This year I visited a private elementary school described to me by other parents as alternative and experimental. I was considering sending my daughter there and was allowed to observe a typical classroom. On the low tables covered with newspaper were papier-mâché masks. I thought to myself, “Please do not let them be Indian masks.” But as I slowly looked around the room, all the evidence was there - posters declaring that Indians had little body hair, books with awkwardly drawn depictions of Native dress and lists of Indian foods - corn, beans and squash. I held it in while the director toured me around the other classrooms. I held it in while she showed me the curriculum with Indians placed between beavers and bears in their topics list, but I could hold it no longer when she stated “We encourage students to work in multi modalities because when they make something themselves, they understand it fully. When they depict it, they own it.” Slowly, calmly, I told her that my daughter and I are Chiricahua Apache. I told her that no one could own us by making masks. I told her that I felt sick in my stomach, that I was hurt deeply by her callousness. “I am sure you have wonderful students and really skilled teachers, but this place is not for us.” I couldn’t drive away fast enough.
Alfred Young Man has written, “It would not be stretching credulity by much to say that graduates of most, if not all, universities in North America and Europe still harbor a child’s awareness and feelings on North American Indians, their art, and metaphysics, if they have an awareness at all” (1991,12). A college professor myself, I find Young Man’s statement to be disappointingly true. Most of my students and many of my colleagues display a profound lack of understanding of contemporary or historic Native American realities. Upon arriving in New England to teach at an elite women’s college, I would often introduce myself by explaining that I had transferred from a tribal college in New Mexico. While most politely asked what a tribal college was, some actually laughed out loud. Apparently American Indians were such an anachronism that it was unimaginable that they should be capable of running a college!
Given the great sacrifices that have been made by Native Americans since contact to ensure that future generations would survive, what can be done to address the sting of racism, the continued oppression of invisibility, or, worse, misappropriation and distortion of Native American identity? While many excellent scholars and educators have traced the path of Indian imagery in the White imagination and chartered hopeful directions for new educational mandates, I have chosen a different route. My story concerns the orientation, thoughts, and desires of Native American people, specifically Native American women artists.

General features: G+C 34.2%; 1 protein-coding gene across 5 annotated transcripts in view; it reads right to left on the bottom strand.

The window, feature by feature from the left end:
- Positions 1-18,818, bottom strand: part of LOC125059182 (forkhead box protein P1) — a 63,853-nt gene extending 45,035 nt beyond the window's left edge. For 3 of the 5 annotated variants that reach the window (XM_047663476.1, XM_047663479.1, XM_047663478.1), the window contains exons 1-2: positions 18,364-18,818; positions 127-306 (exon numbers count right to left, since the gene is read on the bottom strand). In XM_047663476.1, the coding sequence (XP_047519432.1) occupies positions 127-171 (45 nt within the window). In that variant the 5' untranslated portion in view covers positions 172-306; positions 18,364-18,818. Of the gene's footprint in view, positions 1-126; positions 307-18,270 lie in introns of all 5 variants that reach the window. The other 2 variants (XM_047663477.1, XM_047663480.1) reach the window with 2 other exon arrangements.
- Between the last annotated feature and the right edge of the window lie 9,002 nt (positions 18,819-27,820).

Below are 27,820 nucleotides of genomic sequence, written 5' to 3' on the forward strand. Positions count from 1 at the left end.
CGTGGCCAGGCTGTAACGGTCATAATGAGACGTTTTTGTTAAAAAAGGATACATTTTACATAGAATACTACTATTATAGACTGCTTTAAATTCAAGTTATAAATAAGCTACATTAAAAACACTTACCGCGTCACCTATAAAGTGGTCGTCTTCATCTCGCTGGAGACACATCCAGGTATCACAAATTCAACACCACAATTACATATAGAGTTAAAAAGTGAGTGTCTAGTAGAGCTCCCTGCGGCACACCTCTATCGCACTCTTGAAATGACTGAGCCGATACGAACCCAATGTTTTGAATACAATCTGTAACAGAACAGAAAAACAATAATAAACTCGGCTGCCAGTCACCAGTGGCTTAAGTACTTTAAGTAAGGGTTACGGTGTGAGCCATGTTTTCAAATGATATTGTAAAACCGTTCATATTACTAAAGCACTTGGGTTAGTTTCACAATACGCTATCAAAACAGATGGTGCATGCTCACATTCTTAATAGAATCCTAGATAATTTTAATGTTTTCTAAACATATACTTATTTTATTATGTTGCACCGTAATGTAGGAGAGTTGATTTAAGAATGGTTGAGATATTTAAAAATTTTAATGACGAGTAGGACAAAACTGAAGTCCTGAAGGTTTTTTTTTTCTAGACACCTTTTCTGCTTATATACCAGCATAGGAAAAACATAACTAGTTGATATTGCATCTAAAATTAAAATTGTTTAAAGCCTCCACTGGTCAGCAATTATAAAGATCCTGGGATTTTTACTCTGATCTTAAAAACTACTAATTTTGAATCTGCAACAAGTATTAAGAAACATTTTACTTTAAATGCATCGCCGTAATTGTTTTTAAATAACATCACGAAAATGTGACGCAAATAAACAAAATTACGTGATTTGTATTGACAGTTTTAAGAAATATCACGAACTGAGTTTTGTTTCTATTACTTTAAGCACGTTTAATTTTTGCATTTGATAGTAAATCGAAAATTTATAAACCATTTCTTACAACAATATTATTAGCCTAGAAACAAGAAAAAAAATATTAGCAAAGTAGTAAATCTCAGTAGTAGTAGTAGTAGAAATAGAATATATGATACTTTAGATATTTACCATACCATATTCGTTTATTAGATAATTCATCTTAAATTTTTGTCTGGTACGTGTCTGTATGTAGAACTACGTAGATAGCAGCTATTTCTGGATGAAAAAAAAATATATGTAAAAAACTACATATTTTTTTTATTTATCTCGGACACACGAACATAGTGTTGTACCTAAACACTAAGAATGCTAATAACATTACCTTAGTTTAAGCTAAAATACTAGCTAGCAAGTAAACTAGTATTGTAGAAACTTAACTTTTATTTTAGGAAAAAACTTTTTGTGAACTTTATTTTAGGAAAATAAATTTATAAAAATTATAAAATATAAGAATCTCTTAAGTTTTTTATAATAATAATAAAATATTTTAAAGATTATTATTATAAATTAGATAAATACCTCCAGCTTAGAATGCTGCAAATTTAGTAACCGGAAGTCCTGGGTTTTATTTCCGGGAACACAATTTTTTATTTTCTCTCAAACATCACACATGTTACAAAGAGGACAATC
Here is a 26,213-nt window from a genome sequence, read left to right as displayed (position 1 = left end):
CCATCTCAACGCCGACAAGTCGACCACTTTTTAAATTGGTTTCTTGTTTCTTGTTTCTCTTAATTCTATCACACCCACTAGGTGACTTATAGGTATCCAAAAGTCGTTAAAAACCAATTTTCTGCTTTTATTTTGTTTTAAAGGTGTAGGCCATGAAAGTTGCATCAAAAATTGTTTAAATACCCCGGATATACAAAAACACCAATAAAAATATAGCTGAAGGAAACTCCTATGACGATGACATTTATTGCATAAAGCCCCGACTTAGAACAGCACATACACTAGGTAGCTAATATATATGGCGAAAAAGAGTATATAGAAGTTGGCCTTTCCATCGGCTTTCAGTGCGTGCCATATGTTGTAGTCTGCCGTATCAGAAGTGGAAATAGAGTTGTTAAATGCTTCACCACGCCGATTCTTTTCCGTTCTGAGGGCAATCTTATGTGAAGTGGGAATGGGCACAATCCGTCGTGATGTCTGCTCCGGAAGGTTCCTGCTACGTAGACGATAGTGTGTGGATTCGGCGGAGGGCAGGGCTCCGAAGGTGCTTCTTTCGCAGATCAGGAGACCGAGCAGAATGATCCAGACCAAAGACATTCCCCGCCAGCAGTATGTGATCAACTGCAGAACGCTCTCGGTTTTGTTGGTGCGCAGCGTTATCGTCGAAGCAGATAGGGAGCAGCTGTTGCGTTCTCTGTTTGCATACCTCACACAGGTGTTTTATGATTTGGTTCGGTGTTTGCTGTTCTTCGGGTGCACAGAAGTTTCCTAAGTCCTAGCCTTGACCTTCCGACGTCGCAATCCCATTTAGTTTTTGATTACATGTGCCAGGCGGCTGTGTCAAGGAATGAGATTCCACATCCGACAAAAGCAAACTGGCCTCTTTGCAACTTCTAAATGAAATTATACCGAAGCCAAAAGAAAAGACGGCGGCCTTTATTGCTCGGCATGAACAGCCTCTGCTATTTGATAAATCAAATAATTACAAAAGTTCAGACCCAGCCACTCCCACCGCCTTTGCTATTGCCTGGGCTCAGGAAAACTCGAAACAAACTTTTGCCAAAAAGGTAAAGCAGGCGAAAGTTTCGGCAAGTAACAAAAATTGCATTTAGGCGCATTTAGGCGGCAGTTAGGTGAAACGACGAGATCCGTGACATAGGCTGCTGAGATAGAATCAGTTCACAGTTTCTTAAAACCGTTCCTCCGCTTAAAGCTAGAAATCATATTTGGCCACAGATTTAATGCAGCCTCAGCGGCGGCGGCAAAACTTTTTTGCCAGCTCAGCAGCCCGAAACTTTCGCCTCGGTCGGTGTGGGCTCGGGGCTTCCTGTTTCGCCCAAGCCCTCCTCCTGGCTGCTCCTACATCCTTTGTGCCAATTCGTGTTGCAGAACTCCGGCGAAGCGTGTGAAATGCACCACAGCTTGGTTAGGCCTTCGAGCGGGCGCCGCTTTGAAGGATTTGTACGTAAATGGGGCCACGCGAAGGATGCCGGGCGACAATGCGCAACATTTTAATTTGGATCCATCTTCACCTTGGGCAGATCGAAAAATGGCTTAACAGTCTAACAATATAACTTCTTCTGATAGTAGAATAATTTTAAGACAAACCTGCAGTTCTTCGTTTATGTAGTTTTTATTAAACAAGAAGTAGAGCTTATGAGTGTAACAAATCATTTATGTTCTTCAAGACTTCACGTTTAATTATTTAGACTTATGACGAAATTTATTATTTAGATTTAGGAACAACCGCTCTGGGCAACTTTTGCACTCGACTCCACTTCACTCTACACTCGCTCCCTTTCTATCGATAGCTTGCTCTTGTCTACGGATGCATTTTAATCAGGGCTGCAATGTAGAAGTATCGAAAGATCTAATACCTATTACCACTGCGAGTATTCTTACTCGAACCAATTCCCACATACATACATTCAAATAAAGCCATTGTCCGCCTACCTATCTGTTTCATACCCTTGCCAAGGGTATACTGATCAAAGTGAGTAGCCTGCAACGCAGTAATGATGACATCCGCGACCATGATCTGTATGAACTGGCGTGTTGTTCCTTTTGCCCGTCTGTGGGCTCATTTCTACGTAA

The Native arts world is a place that I have occupied for twenty years - as a student, museum director, curator, professor of museum studies, non-profit chair, researcher, daughter-in-law, wife, friend, and mother. Like many other hard-working people in Native arts, I have tended the soul of Native arts students, friends, and family. I was fortunate in the mid 1980s to attend the tribal college where I later taught - The Institute of American Indian Arts in Santa Fe, New Mexico. This pan-tribal urban arts college is the only tribal college devoted to the verbal, visual, and dramatic arts of Native North America. I have also been privileged to be a part of the conversation surrounding the establishment of the Smithsonian National Museum of the American Indian as a consultant, friend, and occasional critic. Key mentors, native and non-Native have kindly aided me by providing internships and commenting on my work.
These experiences in Native arts weigh heavily in how I interpret the research I present here. The personal and political significance of the issues I debate in this manuscript cannot be separated from the academic findings I engage, nor have I attempted to separate them. While I exercise the right to speak from where I stand, I also recognize the responsibility of such a position. Consequently, I have chosen not to expose individuals in ways that may endanger their integrity or privacy. My work with seven pivotal artists over a fifteen-year time frame provides the basic framework of my analysis. The interviews I present have been reviewed by the authors and when a conflict has arisen, components have either been deleted or the individual has remained or become anonymous. Due to the public nature of the Native arts world, completely anonymous citations would lead only to speculation and possibly inappropriate attributions. Although they may not agree with all of my conclusions, I hope that I have rendered the artists’ words accurately. Likewise, any mistakes in interpretation are my own.
A close colleague at the National Museum of the American Indian tells of how school groups regularly arrive at the entrance of the museum wearing paper-feathered war bonnets. The floor personnel at the museum (an all-Indian staff) consistently explain to the teachers that the war bonnets are inappropriate and ask to have the children remove them. The teachers dutifully follow this request, and the class tours the exhibits. At the end of their visits however, the kids place the paper feathered bonnets right back on their heads and go out the door yelling war chants. This uphill struggle for accurate representation of Native American realities cannot be addressed by only one institution or by only one methodology. I hope the words and thoughts of the Native women artists featured here, as image producers, can help rectify the sting of racist behaviors, however innocently enacted.